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Archive for the ‘Writer’s Block’ Category

The Confidence to Throw Something Away

Monday, August 9th, 2010

At one time, writers were known for staying up all night, typing away at a typewriter or scratching away with a pen, surrounded by crumpled-up paper.

These writers knew one thing:  if they threw an attempt away, they had the confidence to write something even better.

I found myself thinking about this romanticized vision of a writer as I worked on my current novel this week.  I’d been struggling with a particular section for almost a week — rewriting it over and over, trying to see if I could get it to work.

Suddenly, it came to me:  the reason that I was struggling was that the piece didn’t fit.  I was trying to put a square peg in a round hole.

I pulled out a few of the elements that I wanted to capture with that section, and sprinkled them into the sections before and after.  After I then cut out the trouble section, everything suddenly fit.

Since then, I’ve only felt better about the decision.  Never have I felt so good about throwing something away.

The moral of the story is:  if you’re really struggling with a section, ask yourself if it’s really necessary, or if there’s another way to incorporate the ideas into your story.  The reason you’re struggling might be that the piece simply doesn’t fit.

How Do I Make My Story Longer?

Monday, January 18th, 2010

From time to time, I am asked for general strategies to make a manuscript or short story longer, without boring the reader.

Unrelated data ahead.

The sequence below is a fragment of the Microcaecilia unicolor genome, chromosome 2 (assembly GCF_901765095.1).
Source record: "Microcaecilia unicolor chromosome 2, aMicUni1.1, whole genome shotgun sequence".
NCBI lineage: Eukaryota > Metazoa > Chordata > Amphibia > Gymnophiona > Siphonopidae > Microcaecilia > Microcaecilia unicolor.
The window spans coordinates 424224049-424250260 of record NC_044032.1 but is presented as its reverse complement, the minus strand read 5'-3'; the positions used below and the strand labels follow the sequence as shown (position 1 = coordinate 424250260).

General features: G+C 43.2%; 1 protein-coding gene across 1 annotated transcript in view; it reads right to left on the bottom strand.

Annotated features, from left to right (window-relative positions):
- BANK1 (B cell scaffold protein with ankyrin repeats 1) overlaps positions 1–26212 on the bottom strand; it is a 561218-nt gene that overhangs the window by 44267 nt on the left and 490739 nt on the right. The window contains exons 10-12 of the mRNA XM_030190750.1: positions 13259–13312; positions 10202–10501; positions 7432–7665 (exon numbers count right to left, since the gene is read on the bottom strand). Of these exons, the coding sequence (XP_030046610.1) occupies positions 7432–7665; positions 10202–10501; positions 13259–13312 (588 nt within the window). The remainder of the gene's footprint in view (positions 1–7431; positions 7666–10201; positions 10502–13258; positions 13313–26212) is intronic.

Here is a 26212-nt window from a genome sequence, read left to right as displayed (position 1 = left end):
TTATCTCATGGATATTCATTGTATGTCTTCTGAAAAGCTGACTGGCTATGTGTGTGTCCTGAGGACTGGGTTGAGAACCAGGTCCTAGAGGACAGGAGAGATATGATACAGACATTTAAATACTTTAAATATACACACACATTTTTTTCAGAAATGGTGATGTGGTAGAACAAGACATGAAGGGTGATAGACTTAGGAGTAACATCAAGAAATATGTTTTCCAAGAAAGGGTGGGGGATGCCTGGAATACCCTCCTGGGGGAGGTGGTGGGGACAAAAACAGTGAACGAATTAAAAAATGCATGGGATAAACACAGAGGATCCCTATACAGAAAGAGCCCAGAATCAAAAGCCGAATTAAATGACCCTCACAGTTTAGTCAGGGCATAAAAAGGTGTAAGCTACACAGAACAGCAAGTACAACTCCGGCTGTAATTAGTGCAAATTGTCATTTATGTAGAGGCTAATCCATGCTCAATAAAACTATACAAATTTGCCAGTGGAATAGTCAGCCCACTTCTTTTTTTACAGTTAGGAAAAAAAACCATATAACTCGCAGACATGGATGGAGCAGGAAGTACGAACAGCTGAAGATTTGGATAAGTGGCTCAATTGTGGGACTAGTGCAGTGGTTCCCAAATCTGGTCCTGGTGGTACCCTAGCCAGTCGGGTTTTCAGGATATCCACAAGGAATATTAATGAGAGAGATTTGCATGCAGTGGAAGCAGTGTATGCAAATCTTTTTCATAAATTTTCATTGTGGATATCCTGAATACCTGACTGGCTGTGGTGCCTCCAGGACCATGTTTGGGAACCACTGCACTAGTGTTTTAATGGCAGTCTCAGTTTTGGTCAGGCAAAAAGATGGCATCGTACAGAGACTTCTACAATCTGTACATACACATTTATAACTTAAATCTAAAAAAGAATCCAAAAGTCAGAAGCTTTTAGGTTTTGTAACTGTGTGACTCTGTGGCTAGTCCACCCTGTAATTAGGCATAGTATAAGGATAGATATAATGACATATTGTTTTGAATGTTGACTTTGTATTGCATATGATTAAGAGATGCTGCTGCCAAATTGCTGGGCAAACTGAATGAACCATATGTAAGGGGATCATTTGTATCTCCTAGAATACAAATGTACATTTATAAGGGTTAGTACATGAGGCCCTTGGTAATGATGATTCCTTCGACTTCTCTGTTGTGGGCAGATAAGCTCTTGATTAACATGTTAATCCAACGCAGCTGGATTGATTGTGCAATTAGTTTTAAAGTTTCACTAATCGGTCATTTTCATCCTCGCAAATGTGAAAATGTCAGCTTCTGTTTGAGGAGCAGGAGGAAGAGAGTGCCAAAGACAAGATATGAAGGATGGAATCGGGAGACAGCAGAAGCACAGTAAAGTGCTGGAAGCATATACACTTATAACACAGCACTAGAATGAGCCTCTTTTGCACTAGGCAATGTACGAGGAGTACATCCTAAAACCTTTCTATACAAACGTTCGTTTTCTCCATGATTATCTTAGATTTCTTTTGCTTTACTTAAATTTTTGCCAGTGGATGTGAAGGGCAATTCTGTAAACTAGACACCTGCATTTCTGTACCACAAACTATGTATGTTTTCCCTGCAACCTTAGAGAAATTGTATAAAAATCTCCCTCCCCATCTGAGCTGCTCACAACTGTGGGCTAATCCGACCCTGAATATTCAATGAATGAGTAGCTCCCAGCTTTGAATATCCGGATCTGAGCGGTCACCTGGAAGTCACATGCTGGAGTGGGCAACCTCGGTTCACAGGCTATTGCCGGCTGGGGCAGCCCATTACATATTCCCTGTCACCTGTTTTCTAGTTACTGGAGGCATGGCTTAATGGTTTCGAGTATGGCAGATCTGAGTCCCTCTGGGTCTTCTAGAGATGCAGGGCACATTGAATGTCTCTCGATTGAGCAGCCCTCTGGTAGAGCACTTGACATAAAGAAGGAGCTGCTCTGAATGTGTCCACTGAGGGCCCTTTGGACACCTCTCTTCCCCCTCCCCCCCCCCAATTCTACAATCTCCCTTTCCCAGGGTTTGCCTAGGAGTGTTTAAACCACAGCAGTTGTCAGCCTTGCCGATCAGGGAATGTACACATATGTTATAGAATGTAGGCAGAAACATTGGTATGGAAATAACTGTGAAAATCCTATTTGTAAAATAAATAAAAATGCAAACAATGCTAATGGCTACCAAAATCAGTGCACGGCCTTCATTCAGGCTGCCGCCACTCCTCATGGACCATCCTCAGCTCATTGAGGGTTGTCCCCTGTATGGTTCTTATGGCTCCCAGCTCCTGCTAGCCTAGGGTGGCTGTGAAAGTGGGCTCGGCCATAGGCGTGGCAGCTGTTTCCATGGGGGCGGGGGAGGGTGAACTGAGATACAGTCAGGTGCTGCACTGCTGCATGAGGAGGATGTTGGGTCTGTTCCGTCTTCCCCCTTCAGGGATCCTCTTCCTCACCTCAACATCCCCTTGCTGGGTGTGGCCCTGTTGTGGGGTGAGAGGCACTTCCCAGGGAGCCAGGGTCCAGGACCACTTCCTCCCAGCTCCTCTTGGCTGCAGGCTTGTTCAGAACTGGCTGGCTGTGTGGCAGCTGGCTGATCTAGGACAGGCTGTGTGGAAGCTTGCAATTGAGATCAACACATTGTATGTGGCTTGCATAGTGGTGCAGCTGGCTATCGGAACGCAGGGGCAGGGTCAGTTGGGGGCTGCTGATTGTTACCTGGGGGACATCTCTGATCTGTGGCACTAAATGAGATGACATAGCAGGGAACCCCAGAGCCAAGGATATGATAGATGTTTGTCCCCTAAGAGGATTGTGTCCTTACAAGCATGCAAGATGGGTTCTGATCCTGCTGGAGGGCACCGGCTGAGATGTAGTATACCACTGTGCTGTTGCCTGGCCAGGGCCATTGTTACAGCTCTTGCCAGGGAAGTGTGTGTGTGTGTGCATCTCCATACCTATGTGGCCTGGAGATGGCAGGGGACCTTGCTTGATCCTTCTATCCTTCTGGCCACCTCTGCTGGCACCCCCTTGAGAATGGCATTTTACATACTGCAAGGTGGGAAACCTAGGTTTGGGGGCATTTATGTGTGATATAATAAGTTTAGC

The writers who ask this question aren’t trying just to increase the word count of their manuscript, but instead feel like their story is missing something. However, these writers aren’t sure how to coax the additional details from their story.

I usually suggest rereading your story with your readers in mind. As a reader, what am I likely to find interesting next? Are there opportunities for adding a bit more backstory to help your readers understand why a particular character makes a specific decision?

Look at your plot. Is there any missing time? How does a reader know what’s happened?

Is there an interesting character you’d like to spend more time with? Go ahead and do so…after all, it’s your story.

Finally, sometimes your story has just come to its natural end. If you feel that you’ve done all you can to improve your story, then it may be time to submit your manuscript to an editing service (such as the editing service here at WritAnon) or a set of beta readers to get their take on the story.

Editing services or beta readers can often help you find holes in your plot or identify opportunities to further explore an interesting character or concept.

What other ideas do you have to make your story longer, without making it boring? Comment below!

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